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Dr. Howells: English Heritage's statutory duty is to secure the preservation of buildings of historical importance. They advise the Secretary of State for Culture, Media and Sport about historic buildings meriting statutory protection and advise Government and planning authorities about requests for permission to demolish or alter protected buildings. They also give grant aid for the repair of listed buildings.
Tessa Jowell: As I explained to the House in my statement on 7 May I have agreed to the Football Association's request to delay the Government's final decision on support for the national stadium until the current commercial negotiations between the FA and their bankers are concluded. Those discussions continue to make good progress.
13. Mr. Gardiner: To ask the Secretary of State for Culture, Media and Sport what recent discussions she has had with the Department for Education and Skills and the Department for Transport, Local Government and the Regions about conducting a national audit of sport and leisure facilities; and if she will make a statement. 
Mr. Caborn: I discussed the proposed database of sports facilities in England with a number of my ministerial colleagues, including those from the DfES and the DTLR, at the last meeting of the Inter-departmental Group on Sport in February.
I have also written to my ministerial colleagues at the DfES and the DTLR, along with those from the Department of Health, Home Office and the Ministry of Defence, seeking their views on the scope and content of the proposed database of sports facilities in England.
15. Huw Irranca-Davies: To ask the Secretary of State for Culture, Media and Sport what progress her Department has made in the use of sports, arts and culture in tackling social deprivation in the poorest communities.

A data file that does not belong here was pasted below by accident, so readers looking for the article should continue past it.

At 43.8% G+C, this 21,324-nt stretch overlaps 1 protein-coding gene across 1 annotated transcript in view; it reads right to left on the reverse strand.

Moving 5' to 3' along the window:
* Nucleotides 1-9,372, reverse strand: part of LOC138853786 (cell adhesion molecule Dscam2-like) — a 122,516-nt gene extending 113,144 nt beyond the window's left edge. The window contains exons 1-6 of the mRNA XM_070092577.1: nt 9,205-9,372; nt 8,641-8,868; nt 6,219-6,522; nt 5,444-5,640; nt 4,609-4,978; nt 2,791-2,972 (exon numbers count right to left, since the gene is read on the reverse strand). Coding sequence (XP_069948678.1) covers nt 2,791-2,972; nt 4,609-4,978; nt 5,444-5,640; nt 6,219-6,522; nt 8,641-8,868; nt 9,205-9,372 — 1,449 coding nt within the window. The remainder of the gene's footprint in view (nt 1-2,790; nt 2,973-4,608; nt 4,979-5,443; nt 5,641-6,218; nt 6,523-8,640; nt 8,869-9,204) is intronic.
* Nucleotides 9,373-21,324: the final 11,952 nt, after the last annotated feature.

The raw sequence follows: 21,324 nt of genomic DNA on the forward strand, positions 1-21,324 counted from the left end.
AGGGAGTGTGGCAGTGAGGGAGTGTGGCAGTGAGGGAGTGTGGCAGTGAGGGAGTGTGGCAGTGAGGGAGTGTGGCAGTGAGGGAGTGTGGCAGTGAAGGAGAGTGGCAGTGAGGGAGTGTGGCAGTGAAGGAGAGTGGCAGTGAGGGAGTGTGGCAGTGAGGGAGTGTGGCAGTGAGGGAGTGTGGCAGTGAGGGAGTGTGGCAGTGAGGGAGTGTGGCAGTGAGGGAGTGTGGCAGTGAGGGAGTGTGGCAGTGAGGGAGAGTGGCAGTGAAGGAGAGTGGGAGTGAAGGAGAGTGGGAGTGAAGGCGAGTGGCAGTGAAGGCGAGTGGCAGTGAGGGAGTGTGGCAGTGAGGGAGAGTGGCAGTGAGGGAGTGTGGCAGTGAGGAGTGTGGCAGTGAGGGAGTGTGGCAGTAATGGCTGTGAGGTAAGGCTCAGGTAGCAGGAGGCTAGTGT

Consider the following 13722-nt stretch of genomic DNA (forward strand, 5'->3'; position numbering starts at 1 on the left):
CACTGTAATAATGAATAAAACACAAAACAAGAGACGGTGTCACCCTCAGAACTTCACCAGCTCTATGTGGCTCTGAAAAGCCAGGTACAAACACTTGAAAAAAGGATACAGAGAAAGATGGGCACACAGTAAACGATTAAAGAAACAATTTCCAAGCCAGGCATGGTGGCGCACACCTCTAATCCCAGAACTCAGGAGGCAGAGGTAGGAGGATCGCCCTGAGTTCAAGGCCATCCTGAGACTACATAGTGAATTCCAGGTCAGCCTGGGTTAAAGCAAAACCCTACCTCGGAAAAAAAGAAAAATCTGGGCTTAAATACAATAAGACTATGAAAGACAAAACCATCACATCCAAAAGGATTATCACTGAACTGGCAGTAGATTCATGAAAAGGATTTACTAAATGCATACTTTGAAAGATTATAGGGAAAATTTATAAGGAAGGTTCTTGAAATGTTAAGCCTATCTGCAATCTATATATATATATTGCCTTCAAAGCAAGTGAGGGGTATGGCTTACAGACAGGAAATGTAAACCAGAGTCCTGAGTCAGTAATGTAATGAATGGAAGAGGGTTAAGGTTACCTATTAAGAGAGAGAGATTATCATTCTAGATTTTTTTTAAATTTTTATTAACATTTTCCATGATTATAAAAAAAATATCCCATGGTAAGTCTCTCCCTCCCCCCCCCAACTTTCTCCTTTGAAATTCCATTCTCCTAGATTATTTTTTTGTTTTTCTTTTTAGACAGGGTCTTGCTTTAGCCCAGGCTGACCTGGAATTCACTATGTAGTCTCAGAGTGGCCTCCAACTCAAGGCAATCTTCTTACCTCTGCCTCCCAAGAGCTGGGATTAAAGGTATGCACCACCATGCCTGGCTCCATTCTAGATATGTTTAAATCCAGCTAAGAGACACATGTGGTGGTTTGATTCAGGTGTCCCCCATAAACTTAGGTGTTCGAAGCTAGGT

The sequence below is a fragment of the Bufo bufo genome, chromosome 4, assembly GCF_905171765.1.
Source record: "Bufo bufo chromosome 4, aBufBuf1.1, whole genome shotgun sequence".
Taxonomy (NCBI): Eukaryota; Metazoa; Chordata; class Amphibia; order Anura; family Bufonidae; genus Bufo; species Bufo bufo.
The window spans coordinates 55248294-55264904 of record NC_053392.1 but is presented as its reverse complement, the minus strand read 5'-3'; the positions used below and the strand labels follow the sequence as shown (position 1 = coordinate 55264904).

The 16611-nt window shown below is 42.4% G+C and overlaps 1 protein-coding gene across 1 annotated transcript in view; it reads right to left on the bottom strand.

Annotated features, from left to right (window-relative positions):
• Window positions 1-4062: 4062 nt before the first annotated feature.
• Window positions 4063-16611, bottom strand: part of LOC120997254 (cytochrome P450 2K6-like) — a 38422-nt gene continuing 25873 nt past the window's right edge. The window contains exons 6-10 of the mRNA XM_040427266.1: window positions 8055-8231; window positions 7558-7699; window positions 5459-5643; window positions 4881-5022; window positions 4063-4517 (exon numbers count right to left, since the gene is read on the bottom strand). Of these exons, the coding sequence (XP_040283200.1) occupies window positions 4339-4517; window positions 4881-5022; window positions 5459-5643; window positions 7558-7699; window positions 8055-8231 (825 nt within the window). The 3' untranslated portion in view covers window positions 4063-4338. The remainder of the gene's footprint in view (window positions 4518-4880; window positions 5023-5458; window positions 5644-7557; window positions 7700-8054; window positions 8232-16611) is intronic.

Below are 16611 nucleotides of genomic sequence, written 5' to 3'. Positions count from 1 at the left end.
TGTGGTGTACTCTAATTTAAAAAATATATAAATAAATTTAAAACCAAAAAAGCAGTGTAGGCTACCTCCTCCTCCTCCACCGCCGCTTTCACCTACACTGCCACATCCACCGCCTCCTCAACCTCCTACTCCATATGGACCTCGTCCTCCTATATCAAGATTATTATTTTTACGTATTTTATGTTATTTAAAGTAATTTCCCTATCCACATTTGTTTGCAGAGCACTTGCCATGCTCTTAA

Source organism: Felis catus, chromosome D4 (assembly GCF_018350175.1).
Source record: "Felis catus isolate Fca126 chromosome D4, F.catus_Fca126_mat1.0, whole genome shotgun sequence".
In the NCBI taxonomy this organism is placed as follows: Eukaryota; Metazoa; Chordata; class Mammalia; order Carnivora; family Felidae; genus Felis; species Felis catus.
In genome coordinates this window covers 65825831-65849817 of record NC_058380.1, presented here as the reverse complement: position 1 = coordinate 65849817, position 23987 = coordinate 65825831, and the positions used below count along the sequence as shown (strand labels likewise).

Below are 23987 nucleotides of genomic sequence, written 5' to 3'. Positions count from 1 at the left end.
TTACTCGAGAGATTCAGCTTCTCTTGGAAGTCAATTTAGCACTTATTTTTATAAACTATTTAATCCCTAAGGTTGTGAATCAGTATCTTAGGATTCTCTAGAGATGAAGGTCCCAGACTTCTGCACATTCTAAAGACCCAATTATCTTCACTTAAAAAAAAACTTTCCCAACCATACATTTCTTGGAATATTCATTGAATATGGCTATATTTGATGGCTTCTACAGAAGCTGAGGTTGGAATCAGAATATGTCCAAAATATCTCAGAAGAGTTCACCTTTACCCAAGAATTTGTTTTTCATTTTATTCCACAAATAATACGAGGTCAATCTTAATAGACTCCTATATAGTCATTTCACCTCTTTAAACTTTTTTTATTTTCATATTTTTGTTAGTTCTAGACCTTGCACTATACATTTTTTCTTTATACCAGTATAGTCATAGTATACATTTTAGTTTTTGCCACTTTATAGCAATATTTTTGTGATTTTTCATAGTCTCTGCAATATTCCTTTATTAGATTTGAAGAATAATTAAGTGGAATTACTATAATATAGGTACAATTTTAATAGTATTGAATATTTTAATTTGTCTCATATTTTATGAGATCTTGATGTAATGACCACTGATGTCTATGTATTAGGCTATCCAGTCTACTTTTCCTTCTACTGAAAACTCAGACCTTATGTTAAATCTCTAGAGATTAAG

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Mr. Caborn: Tackling social deprivation is at the heart of the Department's activity. Our work is focusing on four strategic priorities: promoting lifelong learning and social cohesion by opening up institutions to the wider community; enhancing access to a fuller cultural and sporting life for children and young people; maximising the contribution which creative and leisure industries can make to the economy; and modernising delivery, ensuring that our sponsored bodies put the needs of the customer first.
16. Mr. Khabra: To ask the Secretary of State for Culture, Media and Sport if she will make a statement on the efforts being made at the grassroots level to increase ethnic minority participation and representation in sport. 
Mr. Caborn: The Government are anxious to ensure that sport is accessible to all members of society, irrespective of age, ability, gender, race, ethnicity, sexuality or socioeconomic status, and remain committed to improving opportunities for those groups which are under-represented in sport, whether as participants, competitors, coaches or administrators.
There are a number of schemes and programmes aimed at those traditionally under-represented in sport; these include Sport England's Active Communities Programme, which targets ethnic minorities as one of its priority groups, and the Sporting Equals Programme, which receives £180,000 a year from the Government and the Commission for Racial Equality towards promoting sporting opportunities for ethnic minorities.
Tessa Jowell: It was announced in the Budget that the film tax relief will be restricted to films intended for the commercial cinema only, and that television production will no longer be able to access the relief. The relief was originally intended to help build a sustainable film industry and there has been a general acceptance that this is a necessary refocussing of the relief.
Dr. Howells: The draft Communications Bill and associated documents (Cm 5508, published on 7 May), set out a proposed framework for the regulation of communications, which is intended to broaden choice of and access to modern communications technologies, and to make markets work better.
Mr. Levitt: To ask the Secretary of State for Culture, Media and Sport what definitions of (a) access, (b) availability and (c) affordability the Government will use to determine when analogue switch-off will take place; and if she will make a statement.